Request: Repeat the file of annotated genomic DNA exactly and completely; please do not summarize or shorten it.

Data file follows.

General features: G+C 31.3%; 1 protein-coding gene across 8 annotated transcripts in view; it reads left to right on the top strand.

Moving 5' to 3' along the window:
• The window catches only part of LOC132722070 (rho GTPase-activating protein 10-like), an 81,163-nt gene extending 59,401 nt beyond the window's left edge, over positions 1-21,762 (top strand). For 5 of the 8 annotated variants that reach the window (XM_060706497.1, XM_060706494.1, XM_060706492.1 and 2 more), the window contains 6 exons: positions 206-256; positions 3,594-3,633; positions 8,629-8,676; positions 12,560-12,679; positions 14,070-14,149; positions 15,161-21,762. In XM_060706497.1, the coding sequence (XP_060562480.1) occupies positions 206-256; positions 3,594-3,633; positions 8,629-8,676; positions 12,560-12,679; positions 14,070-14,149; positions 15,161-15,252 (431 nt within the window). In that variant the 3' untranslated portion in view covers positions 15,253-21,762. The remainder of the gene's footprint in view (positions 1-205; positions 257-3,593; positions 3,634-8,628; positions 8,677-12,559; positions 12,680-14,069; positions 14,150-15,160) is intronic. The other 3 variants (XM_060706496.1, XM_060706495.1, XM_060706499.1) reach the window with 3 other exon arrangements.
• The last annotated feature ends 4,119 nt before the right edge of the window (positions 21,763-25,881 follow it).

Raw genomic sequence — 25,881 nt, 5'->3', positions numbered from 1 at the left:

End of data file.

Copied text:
General features: G+C 31.3%; 1 protein-coding gene across 8 annotated transcripts in view; it reads left to right on the top strand.

Moving 5' to 3' along the window:
• The window catches only part of LOC132722070 (rho GTPase-activating protein 10-like), an 81,163-nt gene extending 59,401 nt beyond the window's left edge, over positions 1-21,762 (top strand). For 5 of the 8 annotated variants that reach the window (XM_060706497.1, XM_060706494.1, XM_060706492.1 and 2 more), the window contains 6 exons: positions 206-256; positions 3,594-3,633; positions 8,629-8,676; positions 12,560-12,679; positions 14,070-14,149; positions 15,161-21,762. In XM_060706497.1, the coding sequence (XP_060562480.1) occupies positions 206-256; positions 3,594-3,633; positions 8,629-8,676; positions 12,560-12,679; positions 14,070-14,149; positions 15,161-15,252 (431 nt within the window). In that variant the 3' untranslated portion in view covers positions 15,253-21,762. The remainder of the gene's footprint in view (positions 1-205; positions 257-3,593; positions 3,634-8,628; positions 8,677-12,559; positions 12,680-14,069; positions 14,150-15,160) is intronic. The other 3 variants (XM_060706496.1, XM_060706495.1, XM_060706499.1) reach the window with 3 other exon arrangements.
• The last annotated feature ends 4,119 nt before the right edge of the window (positions 21,763-25,881 follow it).

Raw genomic sequence — 25,881 nt, 5'->3', positions numbered from 1 at the left: